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Information for Math Majors

Why should I major in this subject?

Many students are attracted to the discipline of mathematics for the same reason as the faculty, because of its great intrinsic beauty, its abstract and logical nature, and the insights that it gives into the physical world, as well as because of its many applications, such as to cryptography or finance.  The mathematics major will introduce you to some of the highlights of the development of theoretical mathematics over the last four hundred years, from a modern perspective, as well as ways in which this study can be applied to understand many problems, both internal to mathematics and arising in other disciplines.  If you choose to major in mathematics, you will be prepared to go on to many challenging and rewarding careers in scientific, technical or other quantitative fields, and the analytical skills this major will help you develop can be useful in many other contexts, such as law, business, or finance.

What are some useful first courses that I should take in order to get to know this field of study? When should I take them?

Well-prepared, mathematically talented first-year students should seriously consider Honors Mathematics A, the most challenging of the courses open to them. A prerequisite is a score of 5 on the Calculus BC test and students receive 6 points of advanced credit upon successful completion of Honors Math A. The course is a rigorous, proof-oriented introduction to linear algebra and calculus in several variables, and it satisfies the linear algebra requirement. If you do not take this course but are interested in the mathematics major, you should complete the standard calculus sequences. For a detailed discussion of the calculus sequences, consult the Calculus Classes page.

Before attempting the upper division core courses (Introduction to Modern Algebra and Introduction to Modern Analysis), you should take a course that will provide you with practice in reading and writing proofs, especially if you have not taken Honors Math; Introduction to Higher Mathematics is a course especially designed to do so. Other examples of such courses are: Linear Algebra, Combinatorics, Number Theory and Cryptography, Making Breaking Codes, Differential Geometry, and Complex Variables.

What are the major requirements?


To major in Mathematics you are required to complete at least 41 or 42 points. The major includes the following courses:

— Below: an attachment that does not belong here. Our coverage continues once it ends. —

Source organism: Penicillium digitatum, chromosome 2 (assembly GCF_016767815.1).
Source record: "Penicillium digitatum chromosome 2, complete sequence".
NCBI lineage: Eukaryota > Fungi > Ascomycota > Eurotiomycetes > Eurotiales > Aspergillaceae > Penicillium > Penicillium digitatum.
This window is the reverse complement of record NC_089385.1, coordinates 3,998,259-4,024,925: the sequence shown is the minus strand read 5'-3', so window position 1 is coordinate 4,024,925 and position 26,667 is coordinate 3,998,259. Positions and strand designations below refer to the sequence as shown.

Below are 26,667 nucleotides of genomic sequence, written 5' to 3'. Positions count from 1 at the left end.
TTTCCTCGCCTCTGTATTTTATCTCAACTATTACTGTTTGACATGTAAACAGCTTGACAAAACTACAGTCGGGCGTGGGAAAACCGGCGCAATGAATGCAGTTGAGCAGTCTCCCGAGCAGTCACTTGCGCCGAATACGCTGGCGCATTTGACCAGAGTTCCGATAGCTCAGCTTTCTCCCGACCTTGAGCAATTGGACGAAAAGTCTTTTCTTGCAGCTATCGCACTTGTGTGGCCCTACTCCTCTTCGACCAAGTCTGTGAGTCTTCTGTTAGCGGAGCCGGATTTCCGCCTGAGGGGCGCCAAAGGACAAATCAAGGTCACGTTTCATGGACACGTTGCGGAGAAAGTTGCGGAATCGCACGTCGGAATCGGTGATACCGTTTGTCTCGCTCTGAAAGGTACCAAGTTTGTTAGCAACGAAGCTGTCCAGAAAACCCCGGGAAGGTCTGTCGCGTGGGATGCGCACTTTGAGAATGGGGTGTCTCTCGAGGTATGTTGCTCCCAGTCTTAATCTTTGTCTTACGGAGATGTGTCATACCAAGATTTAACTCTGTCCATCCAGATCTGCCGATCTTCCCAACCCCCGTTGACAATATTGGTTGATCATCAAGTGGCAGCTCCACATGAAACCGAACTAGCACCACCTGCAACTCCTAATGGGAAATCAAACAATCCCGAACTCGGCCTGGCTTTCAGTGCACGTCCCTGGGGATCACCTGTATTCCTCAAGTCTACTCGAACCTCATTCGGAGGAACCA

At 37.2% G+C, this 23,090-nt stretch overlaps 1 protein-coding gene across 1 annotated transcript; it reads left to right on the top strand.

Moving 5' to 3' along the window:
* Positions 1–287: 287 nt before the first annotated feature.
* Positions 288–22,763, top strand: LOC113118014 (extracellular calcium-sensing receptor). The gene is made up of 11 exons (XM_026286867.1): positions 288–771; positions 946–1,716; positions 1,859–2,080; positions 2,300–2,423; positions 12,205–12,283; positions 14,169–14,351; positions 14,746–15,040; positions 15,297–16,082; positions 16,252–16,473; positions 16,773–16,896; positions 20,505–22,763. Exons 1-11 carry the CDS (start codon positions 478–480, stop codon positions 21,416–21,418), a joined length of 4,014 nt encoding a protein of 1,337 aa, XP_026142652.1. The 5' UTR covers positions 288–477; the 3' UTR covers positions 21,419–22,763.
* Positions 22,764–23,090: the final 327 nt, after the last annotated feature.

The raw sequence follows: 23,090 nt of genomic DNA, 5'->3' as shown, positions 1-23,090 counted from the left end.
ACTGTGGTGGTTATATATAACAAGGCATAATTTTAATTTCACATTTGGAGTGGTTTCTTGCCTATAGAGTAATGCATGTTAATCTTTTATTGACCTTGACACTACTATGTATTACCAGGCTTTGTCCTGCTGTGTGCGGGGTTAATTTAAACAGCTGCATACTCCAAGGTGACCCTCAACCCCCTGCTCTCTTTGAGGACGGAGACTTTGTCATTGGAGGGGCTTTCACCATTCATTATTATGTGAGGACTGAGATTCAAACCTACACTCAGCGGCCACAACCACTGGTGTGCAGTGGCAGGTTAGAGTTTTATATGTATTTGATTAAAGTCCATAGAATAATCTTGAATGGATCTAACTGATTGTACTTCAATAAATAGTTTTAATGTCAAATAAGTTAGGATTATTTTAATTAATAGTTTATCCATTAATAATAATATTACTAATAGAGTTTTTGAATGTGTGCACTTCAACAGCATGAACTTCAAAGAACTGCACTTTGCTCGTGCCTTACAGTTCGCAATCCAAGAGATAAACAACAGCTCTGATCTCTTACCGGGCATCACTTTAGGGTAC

• Either Calculus I-IV and Linear Algebra or Honors Mathematics A-B

  • Introduction to Modern Algebra I-II

  • Either Introduction to Modern Analysis I-II or certain other analysis courses as listed in the Columbia College Bulletin. If you plan on graduate study in Mathematics you should take Modern Analysis I-II.
  • One undergraduate seminar in math
  • 12 additional points of credit in any combination of mathematics and cognate courses.


  • The concentration requires the completion of the multivariable calculus and linear algebra sequence (either Calculus III, IV and Linear Algebra, or Honors Mathematics A-B) and at least 12 additional points from any of the courses offered by the department numbered 2000 or higher. For mathematics courses taken in other departments, consult the director of undergraduate studies.

Interdisciplinary Majors

  • The department offers four joint majors with other Departments: Computer Science-Mathematics, Economics-Mathematics, Mathematics-Statistics, and Applied Mathematics. If you are interested in one of these majors, you should consult the College Bulletin for the detailed requirements for these majors.


Why do the requirements take this form?

Calculus represents the beginning of modern mathematics and is one of the most profound applications of mathematics to the physical and social sciences.  Thus, the major begins with the study of calculus in one and several variables, as well as with linear algebra, which will teach you how to manipulate linear equations in many variables and how to connect them to geometry.  Starting in the second year, you will begin to gain experience in the three main branches of mathematics, algebra, analysis, and geometry, as well as in some of their subdivisions and hybrids, e.g., number theory, complex analysis, and differential geometry.  As you continue in your studies, the courses will become increasingly less computational and more proof-oriented.  Aside from the courses offered by the Mathematics Department, cognate courses in physics, probability, logic, and computer science are often part of the major, and are examples of the wealth of mathematical thinking present in other disciplines.

Whom do I speak to about this major? How does the department structure its faculty for advising purposes?

Any questions you have about majoring in mathematics should be addressed to the Director of Undergraduate Studies for the department or to one of the designated Departmental Advisors.

You are welcome to approach any of them with your questions about the major. While the department does not have a system of assigning individual advisors to students, you may consult the bulletin page for a list of our undergraduate advisors.

When should I declare my major?

Although most students generally declare their major during the major declaration period in the second semester of their sophomore year, you should definitely begin a calculus sequence in your first year if you are seriously considering majoring in mathematics.

What research opportunities exist in or through the department?

The department runs a summer undergraduate research program aimed at math majors.

Will study abroad enhance this major?

Although study abroad is not an integral part of your studies in mathematics, it can provide you with exposure to a different culture and a different educational system, and, as such, can be very fulfilling.  You may also want to participate in the Budapest Mathematical Seminar or similar programs in your junior year.  Keep in mind, however, that study abroad requires careful planning.  If you are seriously considering studying abroad, you should consult with the Director of Undergraduate Studies as early in your program as possible in order to plan your major accordingly and to incorporate study abroad courses that are compatible with your major in mathematics.